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Geithner Belatedly Backs Bill Allowing TARP Funds to Flow to Foreclosure Legal Services

Treasury Secretary Timothy Geithner (photo: TalkMediaNews via Flickr)

I’ve been writing consistently about the need to increase funding for legal services for foreclosure victims. As an investment, it certainly beats HAMP when it comes to actually helping borrowers avoid foreclosure. Moreover, states want to use federal block grants that come out of TARP for this purpose, but have to date been blocked by the Treasury Department. Now, Tim Geithner has changed his tune somewhat, backing a bill that would clarify the Treasury’s right to allow Hardest Hit Fund grant money to be used for foreclosure legal aid, but it’s unclear whether there’s enough time in the end of the legislative session to get this done.

But Treasury spokesman Steve Adamske says Geithner “enthusiastically supports” legislation from Rep. Marcy Kaptur (D-Ohio) that would explicitly grant Treasury the right to extend legal aid to foreclosure victims.

“I talked to Geithner, in fact, and Geithner agreed to support it,” House Financial Services Committee Chairman Barney Frank (D-Mass.) told The Huffington Post. “I’m told Bachus was for it, but Boehner objected, even though it’s no more money,” Frank added, referring to the incoming committee chair Spencer Bachus (R-Ala.) and incoming Speaker John Boehner (R-Ohio).

Treasury has approved $7.6 billion in foreclosure relief funds to states hit hardest by the housing crash. The legislation would allow those states to use the funding for legal aid programs.

The bill is expected to be considered Friday under a special legislative fast-track requiring a two-thirds majority for passage. The legislation faces a difficult path forward with Boehner opposed to it, even though his state features one of the highest foreclosure rates in the country.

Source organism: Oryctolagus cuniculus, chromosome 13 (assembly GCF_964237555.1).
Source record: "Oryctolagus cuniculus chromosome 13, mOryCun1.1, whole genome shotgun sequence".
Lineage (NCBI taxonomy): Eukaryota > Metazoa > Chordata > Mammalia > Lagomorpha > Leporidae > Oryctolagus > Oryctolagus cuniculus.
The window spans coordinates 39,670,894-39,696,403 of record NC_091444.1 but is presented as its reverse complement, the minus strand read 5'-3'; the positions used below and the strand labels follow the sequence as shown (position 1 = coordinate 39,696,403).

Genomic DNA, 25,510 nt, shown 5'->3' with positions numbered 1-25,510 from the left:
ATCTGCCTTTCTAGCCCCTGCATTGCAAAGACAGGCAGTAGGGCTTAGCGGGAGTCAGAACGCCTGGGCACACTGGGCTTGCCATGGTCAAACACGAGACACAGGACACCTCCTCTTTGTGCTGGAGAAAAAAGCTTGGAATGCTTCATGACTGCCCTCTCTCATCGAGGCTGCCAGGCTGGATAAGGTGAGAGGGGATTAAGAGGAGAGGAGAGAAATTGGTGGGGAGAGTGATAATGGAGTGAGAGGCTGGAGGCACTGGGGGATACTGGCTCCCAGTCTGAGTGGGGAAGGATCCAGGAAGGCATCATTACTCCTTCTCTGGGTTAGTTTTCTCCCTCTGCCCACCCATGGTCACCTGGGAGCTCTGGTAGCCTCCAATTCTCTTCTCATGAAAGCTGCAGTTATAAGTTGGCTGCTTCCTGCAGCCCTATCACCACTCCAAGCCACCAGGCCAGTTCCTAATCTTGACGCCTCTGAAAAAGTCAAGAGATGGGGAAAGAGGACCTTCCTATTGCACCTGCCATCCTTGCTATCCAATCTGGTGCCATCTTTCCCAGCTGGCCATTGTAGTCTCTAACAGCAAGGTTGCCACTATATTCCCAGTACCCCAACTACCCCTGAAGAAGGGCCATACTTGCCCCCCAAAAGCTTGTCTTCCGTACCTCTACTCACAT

Boehner’s spokesman raised the spectre of “groups similar to ACORN”, which no longer exists, as a recipient of this money. What it will actually go toward is legal services, defending borrowers who would otherwise have no way to afford access to the legal system.  [cont’d]

And this is a state’s rights issue. This bill wouldn’t mandate legal services money; it would allow states to elect, if they so chose, to use their Hardest Hit Fund dollars in the manner to which they see fit. In the typical conservative game, state’s rights mean a lot except when that goes against their ideological goals. Plus, it doesn’t cost a dime, as the money is going to the states anyway. They should get to decide how to use it.

It’s unclear that this legislation is even necessary. Treasury only reverts back to TARP rules when talking about how legal aid services aren’t allowable as recipients, though it showed wide latitude in handing out money to whatever bank wanted a piece previously. But Geithner is insisting on it. His “enthusiastic support” of the House measure belies the fact that there’s no Republican co-sponsor in the Senate, and moving the bill on unanimous consent in the dwindling days of the lame duck session is dubious. If Geithner supports allowing states to decide if foreclosure victims can have access to justice, all he has to do is sign off on it as Treasury Secretary.

The funding problem for foreclosure legal defense is “part of the banks’ strategy,” says Bubba Grimsley, a leading foreclosure defense attorney. Foreclosure defense lawyers have been extremely successful in uncovering robo-signing and a host of other irregularities in the foreclosure process, but they have to be able to sustain themselves:

“We’re shifting gears right now trying to find a model that works from a revenue standpoint,” says Bubba Grimsley a top anti-foreclosure attorney in Alabama. “We’ve stopped taking contingency cases. Something’s gotta change if we’re going to continue to fight. That’s a big part of the banks’ strategy, to shut down all of us who are operating on a contingency basis, because a lot of borrowers can’t afford a lawyer.” Contingency billing is an arrangement in which lawyers do not charge borrowers until a case is successfully concluded, rather than billing on an hourly basis.

This bill has more chance now than it did before, but hopes for eventual passage are sadly slim.

…I should mention that the vote in the House should come down today. It’s on the suspension calendar, which means it’ll need a 2/3 vote for passage. The bill is HR 5510.

UPDATE: Geithner has now written a letter to Rep. Kaptur explicitly supporting HR 5510. “This legislation would permit the funding of legal aid and other services to struggling homeowners through the Housing Finance Agency Innovation Fund for the Hardest-Hit Housing Markets program (“Hardest-Hit Fund),” he writes.

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David Dayen

David Dayen